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The Sharing Economy is Thriving: Just Look at WeWork

The Sharing Economy is Thriving: Just Look at WeWork

 

The sharing economy is so much more than Airbnb. The sharing economy continues to progress on a daily basis and shows no sign of dissipating any time soon. The recent success of WeWork is ample proof of that.

New York-based WeWork, which provides shared workspaces, recently received a $300 million investment from Japanese telecommunications company SoftBank, which catapults the company’s value to more than $17 billion.

Not too shabby for a sharing-economy business founded seven short years ago.

Perhaps it’s more of a surprise that the post-millennium concept took so long to be discovered in the first place. Rooted in convenience and cost-savings for consumers, and ancillary income opportunities for businesses, the sharing economy is the perfect blend of modernism and common sense.

Airbnb was the first of this breed to truly take hold on a global scale, facilitating part-time rentals for houses, apartments and other living spaces. This essentially bypasses the need for hotels for many consumers while providing a more intimate experience at their destination. Since Airbnb was founded in San Francisco in 2008, numerous other examples of sharing economy have sprouted up, particularly in recent years.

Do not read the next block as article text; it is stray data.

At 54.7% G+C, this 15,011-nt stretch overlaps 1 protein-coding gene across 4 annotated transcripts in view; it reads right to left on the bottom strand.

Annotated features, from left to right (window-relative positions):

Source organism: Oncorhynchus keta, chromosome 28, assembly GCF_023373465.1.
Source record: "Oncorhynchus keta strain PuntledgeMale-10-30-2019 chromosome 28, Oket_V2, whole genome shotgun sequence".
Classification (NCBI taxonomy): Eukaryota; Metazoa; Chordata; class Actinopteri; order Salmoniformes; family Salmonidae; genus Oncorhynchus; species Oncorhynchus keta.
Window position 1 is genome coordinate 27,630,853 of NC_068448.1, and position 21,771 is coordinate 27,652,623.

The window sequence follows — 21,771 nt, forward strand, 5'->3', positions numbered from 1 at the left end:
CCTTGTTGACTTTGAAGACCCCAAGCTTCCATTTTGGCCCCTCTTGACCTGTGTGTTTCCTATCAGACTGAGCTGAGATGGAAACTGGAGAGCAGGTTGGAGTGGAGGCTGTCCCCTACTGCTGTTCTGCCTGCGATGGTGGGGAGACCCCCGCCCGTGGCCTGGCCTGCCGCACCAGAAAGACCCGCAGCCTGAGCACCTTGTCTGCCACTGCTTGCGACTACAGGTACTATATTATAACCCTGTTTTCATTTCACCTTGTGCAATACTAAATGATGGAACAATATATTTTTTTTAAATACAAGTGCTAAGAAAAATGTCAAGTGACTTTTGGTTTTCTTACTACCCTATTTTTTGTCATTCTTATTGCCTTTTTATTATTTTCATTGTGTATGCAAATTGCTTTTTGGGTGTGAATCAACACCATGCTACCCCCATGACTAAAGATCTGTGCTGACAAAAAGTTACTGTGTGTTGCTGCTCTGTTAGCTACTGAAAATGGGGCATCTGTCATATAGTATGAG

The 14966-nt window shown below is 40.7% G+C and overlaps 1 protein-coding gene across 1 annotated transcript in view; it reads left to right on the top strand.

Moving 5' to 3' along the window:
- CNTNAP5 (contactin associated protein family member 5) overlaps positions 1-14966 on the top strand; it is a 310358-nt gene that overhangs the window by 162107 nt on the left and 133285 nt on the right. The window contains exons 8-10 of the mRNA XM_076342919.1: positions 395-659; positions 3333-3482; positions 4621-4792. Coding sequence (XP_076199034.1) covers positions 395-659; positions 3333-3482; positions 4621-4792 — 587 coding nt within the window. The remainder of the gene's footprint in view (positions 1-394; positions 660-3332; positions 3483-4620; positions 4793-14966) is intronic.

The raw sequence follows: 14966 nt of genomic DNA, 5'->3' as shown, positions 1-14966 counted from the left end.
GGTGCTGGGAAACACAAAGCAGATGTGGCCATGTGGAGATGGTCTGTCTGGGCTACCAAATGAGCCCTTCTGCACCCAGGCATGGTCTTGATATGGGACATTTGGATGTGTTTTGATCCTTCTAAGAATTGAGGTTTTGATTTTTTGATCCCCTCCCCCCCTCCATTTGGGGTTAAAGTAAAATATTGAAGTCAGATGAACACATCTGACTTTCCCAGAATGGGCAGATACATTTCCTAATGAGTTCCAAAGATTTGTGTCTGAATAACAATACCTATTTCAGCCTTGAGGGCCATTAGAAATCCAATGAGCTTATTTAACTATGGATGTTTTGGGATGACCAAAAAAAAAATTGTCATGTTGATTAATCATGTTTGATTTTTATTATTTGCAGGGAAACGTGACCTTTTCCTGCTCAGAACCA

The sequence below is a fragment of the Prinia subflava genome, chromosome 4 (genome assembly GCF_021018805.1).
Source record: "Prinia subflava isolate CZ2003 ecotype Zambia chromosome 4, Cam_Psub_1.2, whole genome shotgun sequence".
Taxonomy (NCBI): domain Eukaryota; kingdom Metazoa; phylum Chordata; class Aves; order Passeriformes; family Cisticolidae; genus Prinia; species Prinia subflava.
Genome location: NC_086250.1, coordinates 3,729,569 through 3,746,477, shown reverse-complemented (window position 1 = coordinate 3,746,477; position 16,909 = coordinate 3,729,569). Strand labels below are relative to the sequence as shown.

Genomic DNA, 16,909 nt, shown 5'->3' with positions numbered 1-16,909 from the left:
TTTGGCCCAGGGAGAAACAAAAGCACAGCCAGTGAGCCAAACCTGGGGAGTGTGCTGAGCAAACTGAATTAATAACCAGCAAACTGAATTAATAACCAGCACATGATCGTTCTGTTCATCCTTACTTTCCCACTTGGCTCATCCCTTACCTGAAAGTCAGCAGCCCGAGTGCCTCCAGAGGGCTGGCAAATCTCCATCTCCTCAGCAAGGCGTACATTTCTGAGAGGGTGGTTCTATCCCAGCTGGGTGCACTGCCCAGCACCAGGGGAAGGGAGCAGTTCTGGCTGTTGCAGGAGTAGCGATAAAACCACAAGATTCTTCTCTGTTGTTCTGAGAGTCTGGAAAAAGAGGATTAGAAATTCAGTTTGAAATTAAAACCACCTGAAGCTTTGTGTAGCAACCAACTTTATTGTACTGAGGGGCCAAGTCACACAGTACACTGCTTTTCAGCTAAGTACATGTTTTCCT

Most metropolitan areas now offer a bicycle-sharing service, in which individuals can rent a bike on a short-term basis at Point A and return it at Point B. RelayRides facilitates the use of neighbors’ cars, enabling individuals to rent cars by the day or the even by the hour. DogVacay serves as an alternative to the kennel, allowing dog owners to utilize a host home – kind of like dog sitting to the max.

You don’t have to scrutinize closely to realize the sharing economy is everywhere. Even seemingly minor conveniences are aided by the concept, such as vacuums at apartment communities. Some apartments on the West Coast have a program where residents pay a small monthly fee for a high-tech vacuum that is kept in a centralized location on each floor. For those without a vacuum, this offers residents an alternative at a fraction of the cost. The community, meanwhile, makes a profit on the original purchase.

Part of what makes the sharing economy great for all involved is that participants can pay a portion of the total but the sum of all those portions is often higher than the "regular cost for the whole thing.” WeWork’s original idea was simple: Make use of unoccupied space by renting it out to small businesses, freelancers and others seeking temporary workspace – allowing them to pay less but benefit from the whole. A company built around the idea of community – a collective designed to engage the sharing of space, the sharing of thoughts and ideas.

Now, the company’s net worth is measured in billions. Goes to show that sharing is caring.

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This comment was minimized by the moderator on the site

The article would be more relevant if you wrote about WeWork's new venture, WeLive.

  Ann Dykstra

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